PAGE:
GEOS 414
Reading Deep Time
Last Offered Spring 2023
Division III Quantitative/Formal Reasoning
This course is not offered in the current catalog

Class Details

Ancient sedimentary rocks and the fossils they contain are time machines – direct windows into the deep history of life on Earth and the environments that life inhabited. In this course you will learn to “read” these deep time records by collecting, interpreting, and analyzing paleontological, stratigraphic, and sedimentological data. The course will be organized around a week-long spring break trip to explore the rocks of the House Range of Utah. The Cambrian and Ordovician strata of the House Range offers an outstanding record of one of the most important periods in Earth history, tracking the rise of animal ecosystems and major increases in fossil diversity. The first 6 weeks of class will be spent learning the fundamentals of quantitative methods in paleontology and stratigraphy (often referred to as historical geology). Labs will focus on skill building including learning basic coding in R (no experience needed or expected), and learning how to interpret paleontological, sedimentological, and stratigraphic data. We will also read widely on the field locality and on the Cambrian and Ordovician Periods. During the field trip, we will explore the House Range. Students will learn skills including interpreting geological maps, measuring stratigraphic sections, finding and identifying fossils, and correlating rock units across basins. We will collect samples and data on the field trip and bring them back to Williams. The second 6 weeks of the course will be spent processing and analyzing the samples and data collected during the field trip, culminating in final projects to be done in small groups. Students will help determine what data we will collect in the field and what projects emerge. Examples might be interpreting carbon isotopic analyses to reconstruct ancient oceanographic conditions, biostratigraphic correlation using fossils to reconstruct basin dynamics, determining paleoenvironment based on analyses of thin sections, or digging into trilobite fossil preservation and evolutionary trends. Students will draw on previous experiences and course content in the Geosciences and bring small group research projects to completion by the end of the semester, which will be presented in poster form. This course fulfills the Geosciences Group B Elective: Sediments and Life.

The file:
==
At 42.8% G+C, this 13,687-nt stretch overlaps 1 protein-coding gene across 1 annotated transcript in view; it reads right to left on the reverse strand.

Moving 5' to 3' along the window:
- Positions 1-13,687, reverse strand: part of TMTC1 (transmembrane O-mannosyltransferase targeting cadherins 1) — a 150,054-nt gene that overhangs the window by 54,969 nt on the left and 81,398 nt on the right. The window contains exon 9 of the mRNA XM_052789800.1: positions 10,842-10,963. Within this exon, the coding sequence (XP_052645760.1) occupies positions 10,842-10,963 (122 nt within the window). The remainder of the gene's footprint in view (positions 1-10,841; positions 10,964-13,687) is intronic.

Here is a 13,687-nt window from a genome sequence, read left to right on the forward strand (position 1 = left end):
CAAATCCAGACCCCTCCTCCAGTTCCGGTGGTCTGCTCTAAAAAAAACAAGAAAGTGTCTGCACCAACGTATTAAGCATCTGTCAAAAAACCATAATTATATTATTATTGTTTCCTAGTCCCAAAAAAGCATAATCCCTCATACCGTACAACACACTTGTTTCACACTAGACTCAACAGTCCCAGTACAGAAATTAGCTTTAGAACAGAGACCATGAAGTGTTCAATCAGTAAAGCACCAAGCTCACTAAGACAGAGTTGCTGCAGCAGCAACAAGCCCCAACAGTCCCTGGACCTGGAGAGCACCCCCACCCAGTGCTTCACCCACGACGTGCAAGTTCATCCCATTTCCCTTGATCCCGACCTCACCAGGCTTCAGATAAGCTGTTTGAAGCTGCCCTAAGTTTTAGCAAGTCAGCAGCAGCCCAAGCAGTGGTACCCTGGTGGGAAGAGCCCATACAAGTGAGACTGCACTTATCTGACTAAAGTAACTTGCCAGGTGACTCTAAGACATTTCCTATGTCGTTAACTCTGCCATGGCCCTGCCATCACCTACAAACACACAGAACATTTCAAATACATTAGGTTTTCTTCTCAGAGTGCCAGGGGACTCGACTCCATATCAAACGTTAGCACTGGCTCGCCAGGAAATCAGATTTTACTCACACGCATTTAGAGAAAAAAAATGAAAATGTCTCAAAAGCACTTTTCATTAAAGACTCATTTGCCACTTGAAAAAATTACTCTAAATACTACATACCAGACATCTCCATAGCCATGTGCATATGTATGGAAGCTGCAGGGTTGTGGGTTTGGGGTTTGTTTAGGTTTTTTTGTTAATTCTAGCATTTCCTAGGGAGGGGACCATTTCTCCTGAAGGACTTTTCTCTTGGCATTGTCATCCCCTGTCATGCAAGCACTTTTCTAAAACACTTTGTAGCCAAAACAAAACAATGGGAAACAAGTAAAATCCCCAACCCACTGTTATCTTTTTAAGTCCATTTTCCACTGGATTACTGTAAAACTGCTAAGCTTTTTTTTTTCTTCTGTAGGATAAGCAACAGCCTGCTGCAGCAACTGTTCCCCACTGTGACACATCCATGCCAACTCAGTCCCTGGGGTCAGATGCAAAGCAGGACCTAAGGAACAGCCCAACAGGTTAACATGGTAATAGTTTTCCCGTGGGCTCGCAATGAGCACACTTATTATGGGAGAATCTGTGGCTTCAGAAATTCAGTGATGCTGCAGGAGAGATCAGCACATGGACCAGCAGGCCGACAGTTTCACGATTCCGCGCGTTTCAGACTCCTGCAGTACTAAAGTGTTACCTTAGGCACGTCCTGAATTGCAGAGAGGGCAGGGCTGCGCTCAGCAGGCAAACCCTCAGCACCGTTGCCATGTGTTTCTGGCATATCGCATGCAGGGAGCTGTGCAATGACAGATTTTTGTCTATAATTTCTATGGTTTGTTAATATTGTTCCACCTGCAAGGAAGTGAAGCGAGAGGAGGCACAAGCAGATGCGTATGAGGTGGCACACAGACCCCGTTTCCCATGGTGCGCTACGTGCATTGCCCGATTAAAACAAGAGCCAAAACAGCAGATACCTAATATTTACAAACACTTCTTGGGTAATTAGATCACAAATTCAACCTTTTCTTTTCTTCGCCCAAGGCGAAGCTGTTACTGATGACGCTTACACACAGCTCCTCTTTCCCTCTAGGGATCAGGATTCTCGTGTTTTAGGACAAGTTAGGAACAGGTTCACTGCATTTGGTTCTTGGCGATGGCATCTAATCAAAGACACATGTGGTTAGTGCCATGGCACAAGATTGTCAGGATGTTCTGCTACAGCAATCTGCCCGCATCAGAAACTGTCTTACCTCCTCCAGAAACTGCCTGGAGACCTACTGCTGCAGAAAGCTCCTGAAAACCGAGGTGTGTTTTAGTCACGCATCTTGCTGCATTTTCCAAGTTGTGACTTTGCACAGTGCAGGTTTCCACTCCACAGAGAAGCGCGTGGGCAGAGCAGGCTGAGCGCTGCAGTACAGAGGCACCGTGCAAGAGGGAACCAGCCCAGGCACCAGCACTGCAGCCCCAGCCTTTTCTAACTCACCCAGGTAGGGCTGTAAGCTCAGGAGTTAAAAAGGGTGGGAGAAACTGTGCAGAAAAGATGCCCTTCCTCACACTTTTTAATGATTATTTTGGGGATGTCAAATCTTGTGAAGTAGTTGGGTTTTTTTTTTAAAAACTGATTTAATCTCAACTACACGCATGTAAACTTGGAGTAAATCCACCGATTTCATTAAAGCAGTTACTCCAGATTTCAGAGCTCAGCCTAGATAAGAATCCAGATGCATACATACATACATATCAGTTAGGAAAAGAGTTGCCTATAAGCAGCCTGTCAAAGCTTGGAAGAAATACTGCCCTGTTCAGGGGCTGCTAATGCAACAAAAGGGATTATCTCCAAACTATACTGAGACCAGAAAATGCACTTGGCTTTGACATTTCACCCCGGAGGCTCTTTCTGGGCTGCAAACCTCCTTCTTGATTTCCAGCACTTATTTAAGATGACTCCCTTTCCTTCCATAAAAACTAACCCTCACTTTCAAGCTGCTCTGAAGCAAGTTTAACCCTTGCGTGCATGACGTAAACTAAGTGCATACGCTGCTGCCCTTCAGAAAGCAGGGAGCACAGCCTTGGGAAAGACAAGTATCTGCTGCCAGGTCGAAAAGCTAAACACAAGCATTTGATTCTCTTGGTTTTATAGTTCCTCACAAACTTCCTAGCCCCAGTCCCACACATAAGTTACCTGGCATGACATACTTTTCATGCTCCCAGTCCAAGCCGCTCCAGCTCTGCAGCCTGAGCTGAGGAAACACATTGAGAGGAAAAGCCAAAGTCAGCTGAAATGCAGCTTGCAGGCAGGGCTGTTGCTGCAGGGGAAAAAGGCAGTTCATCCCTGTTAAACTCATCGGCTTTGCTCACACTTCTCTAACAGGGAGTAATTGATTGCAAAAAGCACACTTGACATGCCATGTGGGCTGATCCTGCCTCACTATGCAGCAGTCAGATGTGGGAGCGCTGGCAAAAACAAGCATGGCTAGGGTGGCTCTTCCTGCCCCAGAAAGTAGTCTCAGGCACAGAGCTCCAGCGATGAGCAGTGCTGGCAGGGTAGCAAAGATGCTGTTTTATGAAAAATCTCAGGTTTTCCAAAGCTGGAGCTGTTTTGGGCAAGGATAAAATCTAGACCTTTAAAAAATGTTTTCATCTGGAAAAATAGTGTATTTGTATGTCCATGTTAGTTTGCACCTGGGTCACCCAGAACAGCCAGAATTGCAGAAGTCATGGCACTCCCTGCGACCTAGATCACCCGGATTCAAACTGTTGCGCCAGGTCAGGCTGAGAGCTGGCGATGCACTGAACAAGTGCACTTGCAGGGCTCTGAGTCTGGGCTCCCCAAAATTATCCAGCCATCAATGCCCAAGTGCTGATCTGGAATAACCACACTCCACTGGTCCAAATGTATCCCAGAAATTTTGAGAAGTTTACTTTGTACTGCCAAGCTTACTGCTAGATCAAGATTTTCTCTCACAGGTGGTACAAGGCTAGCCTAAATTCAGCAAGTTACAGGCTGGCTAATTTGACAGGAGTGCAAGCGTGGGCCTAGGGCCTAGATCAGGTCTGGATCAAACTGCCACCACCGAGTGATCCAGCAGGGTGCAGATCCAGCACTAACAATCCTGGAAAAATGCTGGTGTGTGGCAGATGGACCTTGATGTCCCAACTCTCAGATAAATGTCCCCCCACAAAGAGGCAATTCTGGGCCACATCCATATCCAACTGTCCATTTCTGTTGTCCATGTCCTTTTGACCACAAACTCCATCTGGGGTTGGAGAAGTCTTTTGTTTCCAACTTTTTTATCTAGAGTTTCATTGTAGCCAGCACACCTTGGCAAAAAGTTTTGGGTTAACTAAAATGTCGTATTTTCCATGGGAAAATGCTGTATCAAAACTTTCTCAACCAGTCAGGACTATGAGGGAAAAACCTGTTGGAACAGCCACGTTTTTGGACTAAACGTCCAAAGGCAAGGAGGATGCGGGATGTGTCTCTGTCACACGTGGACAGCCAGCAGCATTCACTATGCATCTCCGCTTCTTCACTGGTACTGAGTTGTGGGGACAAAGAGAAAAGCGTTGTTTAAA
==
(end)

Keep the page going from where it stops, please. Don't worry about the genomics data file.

The Class: Format: seminar/laboratory; weekly lectures, paper discussions, and hands-on labs. Required week-long spring break field course.
Limit: 12
Expected: 12
Class#: 3347
Grading: no pass/fail option, no fifth course option
Requirements/Evaluation: Short papers and lab assignments, spring break field course participation (REQUIRED), and a final group project presented in poster form.
Prerequisites: GEOS majors who have taken at least one of the following courses: GEOS 212, GEOS 203, GEOS 201, GEOS 301, GEOS 302, GEOS 312T, or permission of instructor.
Enrollment Preferences: Senior, and then Junior, Geosciences majors
Unit Notes: As a 400-level seminar, this capstone course is intended to build on and extend knowledge and skills students have developed during previous courses in the major
Distributions: Division III Quantitative/Formal Reasoning
QFR Notes: This course will rely on the programming language R. Students will learn how to code in R, and will use R to analyze large data sets of geological data. The majority of labs, as well as the final project, will rely on R, statistical analyses, and wrangling data.
Attributes: GEOS Group B Electives - Sediments + Life

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